Reason, Revelation, Universality and Particularity in Ethics

American Journal of Jurisprudence, Vol. 53, pp. 23-48, 2008

Notre Dame Legal Studies Paper No. 09-12

30 Pages Posted: 22 Apr 2009 Last revised: 26 Oct 2009

John Finnis

Notre Dame Law School; University of Oxford - Faculty of Law

Date Written: July 1, 2008

Abstract

This address to a philosophical conference on truth and faith in ethics engages in an extended critique of the account of truth in Bernard Williams, Truth and Truthfulness: an essay in genealogy (Princeton University Press, 2002). For any jurisprudential, moral or political theory that affirms natural law needs to respond first to sceptical denials that reason can discover any truths about what ends all human individuals or groups ought to pursue. But any such theory also needs to make clear how it differs from, even when it coincides in moral judgment with, bodies of moral teaching self-identified as part of a divine revelation addressed to everyone. It also needs to show how truths of natural law provide grounds for rejecting, as well as for accepting, particular human claims to be the bearer of such a universal revelation. Parts I to III below address these issues through a critical examination of some contemporary philosophizing which, while acknowledging the warranted universality of the predicate “is true,” withhold that predicate from the principles of practical reason. Parts IV and V address another aspect of universality and particularity about which natural law theory needs to get clear: how the moral norms of natural law, properly as universal as human nature and the community of all people and peoples, nonetheless warrant strong loyalty to specific communities, above all one’s country and one’s marital family.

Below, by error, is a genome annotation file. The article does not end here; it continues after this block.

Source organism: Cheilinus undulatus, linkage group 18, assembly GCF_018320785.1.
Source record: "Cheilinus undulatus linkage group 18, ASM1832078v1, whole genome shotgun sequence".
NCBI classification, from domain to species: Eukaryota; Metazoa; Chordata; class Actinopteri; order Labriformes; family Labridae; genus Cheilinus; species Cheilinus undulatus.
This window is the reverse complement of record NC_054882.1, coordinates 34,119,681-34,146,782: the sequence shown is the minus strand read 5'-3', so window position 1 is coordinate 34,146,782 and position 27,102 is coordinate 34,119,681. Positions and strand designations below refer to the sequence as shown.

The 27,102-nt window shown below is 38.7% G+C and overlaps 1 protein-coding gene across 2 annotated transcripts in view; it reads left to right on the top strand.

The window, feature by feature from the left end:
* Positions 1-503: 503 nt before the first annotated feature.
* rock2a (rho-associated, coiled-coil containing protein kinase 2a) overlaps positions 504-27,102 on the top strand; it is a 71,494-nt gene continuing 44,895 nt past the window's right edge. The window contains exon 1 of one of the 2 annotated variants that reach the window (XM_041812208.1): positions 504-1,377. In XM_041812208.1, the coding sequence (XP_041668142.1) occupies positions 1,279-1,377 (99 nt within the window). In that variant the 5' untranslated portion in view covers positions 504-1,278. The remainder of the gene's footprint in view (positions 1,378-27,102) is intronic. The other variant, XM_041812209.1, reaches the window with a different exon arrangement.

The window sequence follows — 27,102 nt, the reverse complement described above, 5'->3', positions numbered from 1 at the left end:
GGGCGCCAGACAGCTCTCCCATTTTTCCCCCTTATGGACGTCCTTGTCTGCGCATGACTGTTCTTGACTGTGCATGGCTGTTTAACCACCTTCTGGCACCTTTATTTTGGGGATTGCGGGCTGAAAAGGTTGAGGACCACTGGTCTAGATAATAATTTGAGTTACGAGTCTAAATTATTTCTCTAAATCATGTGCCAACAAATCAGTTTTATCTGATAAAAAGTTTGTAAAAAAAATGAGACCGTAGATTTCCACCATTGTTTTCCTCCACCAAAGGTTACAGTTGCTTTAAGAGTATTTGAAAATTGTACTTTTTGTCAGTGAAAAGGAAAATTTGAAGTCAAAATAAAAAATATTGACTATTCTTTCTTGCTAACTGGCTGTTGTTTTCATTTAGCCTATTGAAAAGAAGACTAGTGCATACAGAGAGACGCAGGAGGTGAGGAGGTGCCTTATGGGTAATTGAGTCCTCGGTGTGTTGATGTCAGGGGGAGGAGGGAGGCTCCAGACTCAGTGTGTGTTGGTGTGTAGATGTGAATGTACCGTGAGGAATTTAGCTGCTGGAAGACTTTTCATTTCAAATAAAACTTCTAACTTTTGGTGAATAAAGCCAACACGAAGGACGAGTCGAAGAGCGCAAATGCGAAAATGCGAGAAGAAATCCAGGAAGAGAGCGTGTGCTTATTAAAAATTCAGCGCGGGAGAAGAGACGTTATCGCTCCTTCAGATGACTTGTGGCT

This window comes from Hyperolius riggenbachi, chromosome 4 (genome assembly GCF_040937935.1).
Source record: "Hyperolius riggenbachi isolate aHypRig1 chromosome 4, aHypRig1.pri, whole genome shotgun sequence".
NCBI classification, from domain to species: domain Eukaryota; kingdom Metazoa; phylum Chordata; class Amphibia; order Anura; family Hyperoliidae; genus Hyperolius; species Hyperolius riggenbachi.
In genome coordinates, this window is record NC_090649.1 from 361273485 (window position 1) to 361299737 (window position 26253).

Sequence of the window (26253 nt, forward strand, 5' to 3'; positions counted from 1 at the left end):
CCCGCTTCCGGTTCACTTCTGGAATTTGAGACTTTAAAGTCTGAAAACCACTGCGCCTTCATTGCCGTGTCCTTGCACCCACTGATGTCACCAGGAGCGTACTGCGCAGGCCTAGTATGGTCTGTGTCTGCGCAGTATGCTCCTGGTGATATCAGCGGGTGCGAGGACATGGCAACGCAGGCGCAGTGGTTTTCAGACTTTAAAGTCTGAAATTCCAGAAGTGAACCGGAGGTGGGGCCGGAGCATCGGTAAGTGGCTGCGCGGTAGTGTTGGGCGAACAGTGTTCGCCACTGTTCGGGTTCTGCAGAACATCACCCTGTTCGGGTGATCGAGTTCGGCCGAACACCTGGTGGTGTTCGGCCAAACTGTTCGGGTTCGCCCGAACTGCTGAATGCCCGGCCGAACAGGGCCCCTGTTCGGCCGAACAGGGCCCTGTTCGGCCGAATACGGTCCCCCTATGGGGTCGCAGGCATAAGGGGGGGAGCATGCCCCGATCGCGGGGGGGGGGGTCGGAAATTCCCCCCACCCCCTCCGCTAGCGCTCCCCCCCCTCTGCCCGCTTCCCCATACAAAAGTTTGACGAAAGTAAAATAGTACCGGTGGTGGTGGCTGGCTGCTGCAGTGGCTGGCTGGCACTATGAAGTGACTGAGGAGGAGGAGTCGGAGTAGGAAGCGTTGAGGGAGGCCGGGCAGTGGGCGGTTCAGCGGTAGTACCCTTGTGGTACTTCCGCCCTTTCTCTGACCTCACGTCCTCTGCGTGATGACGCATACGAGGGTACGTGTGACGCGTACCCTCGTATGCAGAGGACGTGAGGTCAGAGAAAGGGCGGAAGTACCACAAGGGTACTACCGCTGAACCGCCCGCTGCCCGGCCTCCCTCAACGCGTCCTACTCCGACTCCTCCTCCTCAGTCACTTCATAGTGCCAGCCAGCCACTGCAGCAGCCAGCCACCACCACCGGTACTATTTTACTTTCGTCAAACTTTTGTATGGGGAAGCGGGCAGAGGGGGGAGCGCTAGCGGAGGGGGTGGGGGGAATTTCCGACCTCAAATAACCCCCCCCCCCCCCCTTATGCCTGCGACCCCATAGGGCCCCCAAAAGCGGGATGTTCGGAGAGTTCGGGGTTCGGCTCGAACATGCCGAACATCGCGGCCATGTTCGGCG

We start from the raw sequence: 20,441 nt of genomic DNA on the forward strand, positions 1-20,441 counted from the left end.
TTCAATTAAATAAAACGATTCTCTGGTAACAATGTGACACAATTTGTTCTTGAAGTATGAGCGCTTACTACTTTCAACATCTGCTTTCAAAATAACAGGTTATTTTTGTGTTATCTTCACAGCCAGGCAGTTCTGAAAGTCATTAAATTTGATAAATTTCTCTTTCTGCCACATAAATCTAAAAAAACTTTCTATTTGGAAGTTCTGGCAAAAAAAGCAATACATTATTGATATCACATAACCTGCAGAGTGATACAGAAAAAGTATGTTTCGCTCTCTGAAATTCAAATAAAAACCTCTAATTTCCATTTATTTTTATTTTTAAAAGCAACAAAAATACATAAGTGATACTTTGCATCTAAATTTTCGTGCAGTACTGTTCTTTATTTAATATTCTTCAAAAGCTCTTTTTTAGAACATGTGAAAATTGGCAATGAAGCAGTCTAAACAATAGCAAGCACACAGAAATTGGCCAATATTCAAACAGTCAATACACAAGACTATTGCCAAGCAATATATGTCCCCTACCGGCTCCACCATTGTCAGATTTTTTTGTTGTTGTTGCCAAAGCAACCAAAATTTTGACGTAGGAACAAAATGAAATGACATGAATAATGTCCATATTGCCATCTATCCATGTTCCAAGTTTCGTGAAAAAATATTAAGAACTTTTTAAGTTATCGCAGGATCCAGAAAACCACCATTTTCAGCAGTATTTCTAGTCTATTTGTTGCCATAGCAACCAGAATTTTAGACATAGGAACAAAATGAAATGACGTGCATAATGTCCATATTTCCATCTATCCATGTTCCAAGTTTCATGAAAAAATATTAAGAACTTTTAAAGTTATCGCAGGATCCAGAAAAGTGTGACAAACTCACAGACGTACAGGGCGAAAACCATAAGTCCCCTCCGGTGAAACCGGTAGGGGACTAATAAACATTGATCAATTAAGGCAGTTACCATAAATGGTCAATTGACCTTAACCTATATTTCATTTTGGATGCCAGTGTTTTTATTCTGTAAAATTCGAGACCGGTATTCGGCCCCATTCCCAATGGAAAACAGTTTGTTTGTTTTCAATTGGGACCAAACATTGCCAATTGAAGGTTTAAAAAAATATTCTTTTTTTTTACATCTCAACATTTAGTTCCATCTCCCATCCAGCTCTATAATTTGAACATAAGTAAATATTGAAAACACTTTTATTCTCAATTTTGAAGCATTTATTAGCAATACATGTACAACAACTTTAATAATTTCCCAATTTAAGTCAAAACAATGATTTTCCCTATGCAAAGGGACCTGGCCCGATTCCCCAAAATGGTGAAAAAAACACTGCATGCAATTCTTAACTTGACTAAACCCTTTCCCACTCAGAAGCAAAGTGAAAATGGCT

Keywords: ethics, natural law, universality, particularity, revelation, reason, loyalty

Suggested Citation

Finnis, John, Reason, Revelation, Universality and Particularity in Ethics (July 1, 2008). American Journal of Jurisprudence, Vol. 53, pp. 23-48, 2008; Notre Dame Legal Studies Paper No. 09-12. Available at SSRN: https://ssrn.com/abstract=1392283

John M. Finnis (Contact Author)

Notre Dame Law School ( email )

P.O. Box 780
Notre Dame, IN 46556-0780
United States

University of Oxford - Faculty of Law ( email )

University College
High Street
Oxford, England OX1 4BH
United Kingdom

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